My anti-romance book snobbery was rooted in internalised misogyny

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After the birth of my children, my brain felt frazzled. I no longer had the attention span to focus on reading the words and thoughts of my all-time favourite authors, like Maya Angelou and Toni Morrison.

My book purchases were largely led by my snobbery. As I kept buying more of them and adding to my ever-increasing (and unrealistically large) pile of books that I would likely never read, I never stopped to think about why I was doing it.

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I wasn’t buying books to enjoy them. They didn’t bring me happiness. Instead, the unread books on my nightstand served as a constant reminder of my procrastinatory nature, and how much of the old, book-loving me I had lost. The more energy I put into thinking about the kinds of books I was buying, the more unlikely I was to actually pick one up and read. I had lost my passion for reading because it was driven by my ego.

Here’s an uncomfortable admission: my views on romance novels were rooted in classicism and internalised misogyny. I thought romance novels were for ditzy housewives. I would scoff and roll my eyes at the mere sight of their covers.

With the kinds of books I was buying, I was trying to fulfil whatever idea I wanted to project of myself. By reading cool books, maybe I could be cool too. Perhaps by reading books I thought were highbrow, I would appear to be highbrow too.

Except it was never really about books. As uncomfortable and mortifying as it is to admit, it was actually about feeling better about myself, and trying to appear better than others; namely my perception of those who read romance novels.

Then, I discovered the buzzing world of romance novels on Instagram and TikTok. I felt intrigued, so decided to put my prejudices aside. After reading the first few chapters, I felt like I had come home. It was like being hugged by an old friend. I was filled with a warmth I hadn’t felt in years. And what’s more, I couldn’t stop turning the pages and I devoured book after book.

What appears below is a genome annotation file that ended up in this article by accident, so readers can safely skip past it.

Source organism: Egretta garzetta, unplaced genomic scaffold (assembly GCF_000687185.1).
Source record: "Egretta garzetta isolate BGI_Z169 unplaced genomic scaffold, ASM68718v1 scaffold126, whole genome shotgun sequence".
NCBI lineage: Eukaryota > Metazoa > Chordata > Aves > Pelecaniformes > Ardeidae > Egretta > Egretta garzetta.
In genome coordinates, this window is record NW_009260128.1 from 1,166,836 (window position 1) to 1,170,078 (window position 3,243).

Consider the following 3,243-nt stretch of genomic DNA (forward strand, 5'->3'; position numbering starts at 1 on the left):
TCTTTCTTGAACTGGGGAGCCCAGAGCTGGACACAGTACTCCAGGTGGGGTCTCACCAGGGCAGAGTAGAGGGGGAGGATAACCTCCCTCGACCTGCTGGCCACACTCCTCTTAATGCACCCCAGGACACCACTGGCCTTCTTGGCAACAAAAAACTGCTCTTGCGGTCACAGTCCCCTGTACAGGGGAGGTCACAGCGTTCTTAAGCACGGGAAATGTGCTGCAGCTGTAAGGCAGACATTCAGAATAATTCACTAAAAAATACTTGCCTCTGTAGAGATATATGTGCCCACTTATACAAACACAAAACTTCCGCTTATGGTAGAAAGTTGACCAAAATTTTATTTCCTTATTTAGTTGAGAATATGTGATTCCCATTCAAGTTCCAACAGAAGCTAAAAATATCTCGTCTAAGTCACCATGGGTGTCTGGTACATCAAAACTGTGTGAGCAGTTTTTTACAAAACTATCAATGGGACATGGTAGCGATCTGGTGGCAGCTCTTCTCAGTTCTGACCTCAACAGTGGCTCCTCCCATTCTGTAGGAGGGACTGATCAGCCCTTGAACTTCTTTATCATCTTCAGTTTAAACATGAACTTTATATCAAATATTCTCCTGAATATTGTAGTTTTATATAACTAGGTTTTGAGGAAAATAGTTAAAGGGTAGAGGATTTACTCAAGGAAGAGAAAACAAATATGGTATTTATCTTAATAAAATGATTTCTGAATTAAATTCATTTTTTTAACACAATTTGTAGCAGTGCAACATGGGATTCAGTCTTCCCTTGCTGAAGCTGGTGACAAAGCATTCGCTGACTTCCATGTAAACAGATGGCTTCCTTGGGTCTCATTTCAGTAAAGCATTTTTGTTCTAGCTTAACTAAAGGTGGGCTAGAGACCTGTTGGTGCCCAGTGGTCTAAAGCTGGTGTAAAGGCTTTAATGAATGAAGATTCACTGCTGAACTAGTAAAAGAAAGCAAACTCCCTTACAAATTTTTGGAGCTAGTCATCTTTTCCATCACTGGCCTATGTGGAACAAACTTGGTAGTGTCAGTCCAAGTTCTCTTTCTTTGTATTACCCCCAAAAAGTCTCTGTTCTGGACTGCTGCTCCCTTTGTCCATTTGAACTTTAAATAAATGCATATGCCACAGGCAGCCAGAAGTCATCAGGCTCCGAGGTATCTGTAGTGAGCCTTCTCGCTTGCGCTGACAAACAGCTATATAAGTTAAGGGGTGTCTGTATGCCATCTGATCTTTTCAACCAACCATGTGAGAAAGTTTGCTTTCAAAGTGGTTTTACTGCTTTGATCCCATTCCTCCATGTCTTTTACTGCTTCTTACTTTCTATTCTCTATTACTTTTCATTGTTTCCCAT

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I thought romance novels would be filled with quivering lips, damsels in distress and engorged members, with an undercurrent of sexism. I mean, they can be – but they are about much more than that too. I thought that I, as a Black woman, would rarely find myself in the pages. I thought there would rarely be an occasion where I could relate to the characters and storylines.

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However, the romance novels I’ve read so far have touched on important themes such as racism, homophobia, sexism, sexual harassment and female solidarity and empowerment, which took me completely by surprise.

Reading romance novels has given me hope. Enjoying them, with all their endearingly predictable tropes, is like a safe haven in a world that feels cold and harsh. There is a warmth that comes from being able to guess what the next chapter entails. This is the perfect kind of much-needed escapism, which feels so important right now, when we have no idea what our lives might look like in the morning.

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My love for reading has been reignited. I’ve read more in the last month than I have in the past four years. There’s no stopping me now, and I can’t get enough of my newly-found love for storylines of love triangles, friends to lovers, and fake relationships. By jumping head-first into this new world, I’ve learnt something about myself too: I shouldn’t judge a book by its cover (or people by the books they read).



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